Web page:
We’re Still Dumbing Down the Iraq War

The truth about the danger of Saddam Hussein and why we went into Iraq.

by Bruce S. Thornton // FrontPage Magazine

Photo via FrontPage Magazine
Photo via FrontPage Magazine

Jeb Bush tangled himself up recently when he tried to answer a dumb question on the intelligence failures about Iraq’s WMDs and their role in going to war with Saddam Hussein in 2003. I’m not interested in the media’s usual pointless chatter about the incident, or in the other Republican hopefuls who circled to plunge a spear in Jeb like the Greeks jabbing the dead Hector. More troubling is the continuing dumbing down of the context and circumstances that surrounded the decision to go to war.

Start first with the mood of the country in the aftermath of the 9/11 attacks. After the shock and grief came the recriminations about the government’s failure to “connect the dots” and anticipate an attack that al Qaeda had telegraphed in word and bloody deed for nearly a decade. And that destruction had been wrought by a mere 19 terrorists, who armed only with box cutters had killed 3000 and injured 6000 Americans, and cost the economy $2 trillion, according to one estimate. No one wanted to find out what havoc terrorists armed with WMDs could wreak.

In the case of Iraq, there were many “dots” the connection of which pointed to just such a much greater disaster. Saddam Hussein had a long record of attacking his neighbors and slaughtering his own people, and he had used chemical weapons during the war with Iran and on Iraqi Kurds. He had serially violated 16 U.N. resolutions and the terms of the first Gulf War cease-fire agreement. For most of the 1990s he had evaded his responsibility under those resolutions and agreements to disclose his WMD facilities and stockpiles, until in 1998 he simply kicked the weapons inspectors out of the country. The sanctions regime, which was supposed to change his behavior, had become a farce. Hussein claimed the sanctions had killed a million children, creating a public relations nightmare for the U.S., all the while the corrupt U.N. food-for-oil program was putting billions into Hussein’s pockets. Meanwhile France and Russia were pushing for an end to sanctions so they could get back to doing profitable business with Hussein and oil-rich Iraq. Finally, Hussein had a record of giving support to terrorists, including vicious Palestinian murderer Abu Nidal and bin Laden’s future lieutenant Abu Musab al-Zarqawi, and making payments to families of Palestinian Arab murderers of Israeli women and children.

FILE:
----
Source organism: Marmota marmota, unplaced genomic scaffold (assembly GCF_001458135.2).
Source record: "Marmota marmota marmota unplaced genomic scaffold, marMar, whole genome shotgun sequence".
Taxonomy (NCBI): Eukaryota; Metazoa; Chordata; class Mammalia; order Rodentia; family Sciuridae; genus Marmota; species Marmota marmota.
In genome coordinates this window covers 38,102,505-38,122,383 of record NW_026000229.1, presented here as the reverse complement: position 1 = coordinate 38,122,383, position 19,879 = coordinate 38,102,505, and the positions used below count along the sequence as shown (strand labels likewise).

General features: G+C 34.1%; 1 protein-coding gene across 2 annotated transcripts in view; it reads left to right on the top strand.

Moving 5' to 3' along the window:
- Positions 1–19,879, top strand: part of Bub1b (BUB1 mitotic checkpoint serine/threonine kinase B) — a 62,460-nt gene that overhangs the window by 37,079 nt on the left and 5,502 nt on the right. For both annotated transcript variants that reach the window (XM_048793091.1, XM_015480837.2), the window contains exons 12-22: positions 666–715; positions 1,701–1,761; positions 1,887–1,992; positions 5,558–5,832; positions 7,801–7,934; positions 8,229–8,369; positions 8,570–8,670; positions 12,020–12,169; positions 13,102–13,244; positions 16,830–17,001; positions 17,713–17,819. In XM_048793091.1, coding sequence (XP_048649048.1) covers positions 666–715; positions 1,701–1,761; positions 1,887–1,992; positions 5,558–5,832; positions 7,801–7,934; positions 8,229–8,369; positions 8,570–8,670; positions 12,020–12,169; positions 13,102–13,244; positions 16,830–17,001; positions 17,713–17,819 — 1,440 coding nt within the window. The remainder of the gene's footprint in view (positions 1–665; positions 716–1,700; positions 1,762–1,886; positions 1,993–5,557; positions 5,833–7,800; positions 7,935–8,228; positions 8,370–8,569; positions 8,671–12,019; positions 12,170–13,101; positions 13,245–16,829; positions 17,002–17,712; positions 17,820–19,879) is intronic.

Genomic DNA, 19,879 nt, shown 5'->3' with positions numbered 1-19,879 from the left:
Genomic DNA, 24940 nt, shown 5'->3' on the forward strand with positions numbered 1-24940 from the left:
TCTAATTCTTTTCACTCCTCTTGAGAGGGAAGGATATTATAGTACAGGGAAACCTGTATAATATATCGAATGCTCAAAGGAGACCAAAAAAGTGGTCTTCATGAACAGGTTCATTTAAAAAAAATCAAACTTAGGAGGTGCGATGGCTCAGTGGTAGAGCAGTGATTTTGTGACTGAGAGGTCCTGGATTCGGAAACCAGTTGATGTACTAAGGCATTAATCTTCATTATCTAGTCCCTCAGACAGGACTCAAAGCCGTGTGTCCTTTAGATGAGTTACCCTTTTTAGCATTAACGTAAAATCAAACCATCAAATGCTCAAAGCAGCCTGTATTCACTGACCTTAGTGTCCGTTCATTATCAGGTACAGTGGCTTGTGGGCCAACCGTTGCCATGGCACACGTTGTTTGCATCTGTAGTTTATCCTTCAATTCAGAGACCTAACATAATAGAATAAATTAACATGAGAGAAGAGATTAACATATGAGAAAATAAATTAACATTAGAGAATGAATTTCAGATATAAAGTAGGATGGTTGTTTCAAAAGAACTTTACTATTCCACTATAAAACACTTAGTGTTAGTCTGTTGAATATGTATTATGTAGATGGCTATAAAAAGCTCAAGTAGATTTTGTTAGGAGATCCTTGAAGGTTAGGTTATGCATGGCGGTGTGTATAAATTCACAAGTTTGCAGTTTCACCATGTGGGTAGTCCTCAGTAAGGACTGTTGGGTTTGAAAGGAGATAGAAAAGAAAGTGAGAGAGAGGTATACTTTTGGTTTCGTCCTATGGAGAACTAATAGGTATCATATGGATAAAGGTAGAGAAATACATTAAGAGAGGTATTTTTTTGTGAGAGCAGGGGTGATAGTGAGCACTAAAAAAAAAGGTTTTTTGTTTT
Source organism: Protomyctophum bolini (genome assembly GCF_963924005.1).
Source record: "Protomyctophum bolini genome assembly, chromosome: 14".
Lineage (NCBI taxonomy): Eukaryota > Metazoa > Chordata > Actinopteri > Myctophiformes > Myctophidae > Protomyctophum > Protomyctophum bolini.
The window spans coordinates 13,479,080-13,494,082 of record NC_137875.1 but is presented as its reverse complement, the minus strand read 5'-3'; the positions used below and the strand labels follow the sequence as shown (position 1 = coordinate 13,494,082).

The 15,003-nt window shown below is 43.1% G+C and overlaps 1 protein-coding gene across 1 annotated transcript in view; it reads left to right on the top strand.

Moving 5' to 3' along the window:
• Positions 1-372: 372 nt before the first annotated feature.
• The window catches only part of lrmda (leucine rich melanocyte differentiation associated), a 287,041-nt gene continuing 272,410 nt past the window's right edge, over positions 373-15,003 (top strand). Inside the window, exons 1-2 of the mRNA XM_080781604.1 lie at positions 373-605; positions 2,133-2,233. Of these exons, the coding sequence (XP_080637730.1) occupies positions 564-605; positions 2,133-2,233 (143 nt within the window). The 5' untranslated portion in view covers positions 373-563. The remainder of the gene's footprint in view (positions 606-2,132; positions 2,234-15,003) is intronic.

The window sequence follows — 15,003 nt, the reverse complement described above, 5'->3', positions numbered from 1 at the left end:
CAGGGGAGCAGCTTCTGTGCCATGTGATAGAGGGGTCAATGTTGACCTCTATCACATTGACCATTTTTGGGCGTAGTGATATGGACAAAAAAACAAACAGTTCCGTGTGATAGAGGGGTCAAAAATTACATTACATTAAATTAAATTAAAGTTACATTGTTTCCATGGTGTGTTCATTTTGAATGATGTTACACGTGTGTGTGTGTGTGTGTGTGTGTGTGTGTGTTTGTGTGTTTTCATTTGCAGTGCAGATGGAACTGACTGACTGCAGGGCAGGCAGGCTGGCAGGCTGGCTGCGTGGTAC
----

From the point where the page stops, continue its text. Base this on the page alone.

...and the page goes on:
Given the picture created by these facts, the U.S. Congress in 1998 passed the Iraq Liberation Law, which stated “that it should be the policy of the United States to seek to remove the Saddam Hussein regime from power in Iraq and to replace it with a democratic regime.” This law was passed because by the end of the decade it was obvious that Hussein was not contained “in the box,” as many claimed. Certainly President Clinton didn’t think so: in February 1998 he said of Hussein, “What if he fails to comply [with the U.N. resolutions], and we fail to act, or we take some ambiguous third route which gives him yet more opportunities to develop this program of weapons of mass destruction and continue to press for the release of the sanctions and continue to ignore the solemn commitments that he made? Well, he will conclude that the international community has lost its will. He will then conclude that he can go right on and do more to rebuild an arsenal of devastating destruction. And some day, some way, I guarantee you, he’ll use the arsenal.”